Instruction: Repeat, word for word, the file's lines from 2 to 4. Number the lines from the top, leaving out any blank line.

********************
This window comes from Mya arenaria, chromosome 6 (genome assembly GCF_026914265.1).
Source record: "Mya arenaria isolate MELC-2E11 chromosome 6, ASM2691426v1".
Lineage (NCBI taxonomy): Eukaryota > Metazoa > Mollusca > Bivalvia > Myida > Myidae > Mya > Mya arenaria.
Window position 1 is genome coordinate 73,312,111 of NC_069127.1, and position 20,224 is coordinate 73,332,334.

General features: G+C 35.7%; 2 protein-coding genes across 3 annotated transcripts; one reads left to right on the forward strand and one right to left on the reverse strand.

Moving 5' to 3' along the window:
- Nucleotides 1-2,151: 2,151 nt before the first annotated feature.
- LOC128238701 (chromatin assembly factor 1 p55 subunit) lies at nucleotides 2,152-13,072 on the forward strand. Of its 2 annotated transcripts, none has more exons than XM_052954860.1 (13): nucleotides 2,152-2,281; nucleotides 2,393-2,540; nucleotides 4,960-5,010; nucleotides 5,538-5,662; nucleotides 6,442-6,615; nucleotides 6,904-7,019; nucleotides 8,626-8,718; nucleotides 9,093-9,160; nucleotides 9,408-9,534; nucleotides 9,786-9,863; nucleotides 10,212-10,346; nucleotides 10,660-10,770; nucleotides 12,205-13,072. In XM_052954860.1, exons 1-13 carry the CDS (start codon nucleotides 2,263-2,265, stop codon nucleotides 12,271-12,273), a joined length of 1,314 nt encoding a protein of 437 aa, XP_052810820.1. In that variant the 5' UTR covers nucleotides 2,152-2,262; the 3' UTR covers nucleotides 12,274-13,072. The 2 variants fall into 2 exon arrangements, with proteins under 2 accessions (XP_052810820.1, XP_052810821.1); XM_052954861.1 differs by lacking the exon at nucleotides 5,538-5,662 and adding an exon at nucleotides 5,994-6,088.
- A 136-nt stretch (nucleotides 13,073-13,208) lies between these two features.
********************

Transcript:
Source record: "Mya arenaria isolate MELC-2E11 chromosome 6, ASM2691426v1".
Lineage (NCBI taxonomy): Eukaryota > Metazoa > Mollusca > Bivalvia > Myida > Myidae > Mya > Mya arenaria.
Window position 1 is genome coordinate 73,312,111 of NC_069127.1, and position 20,224 is coordinate 73,332,334.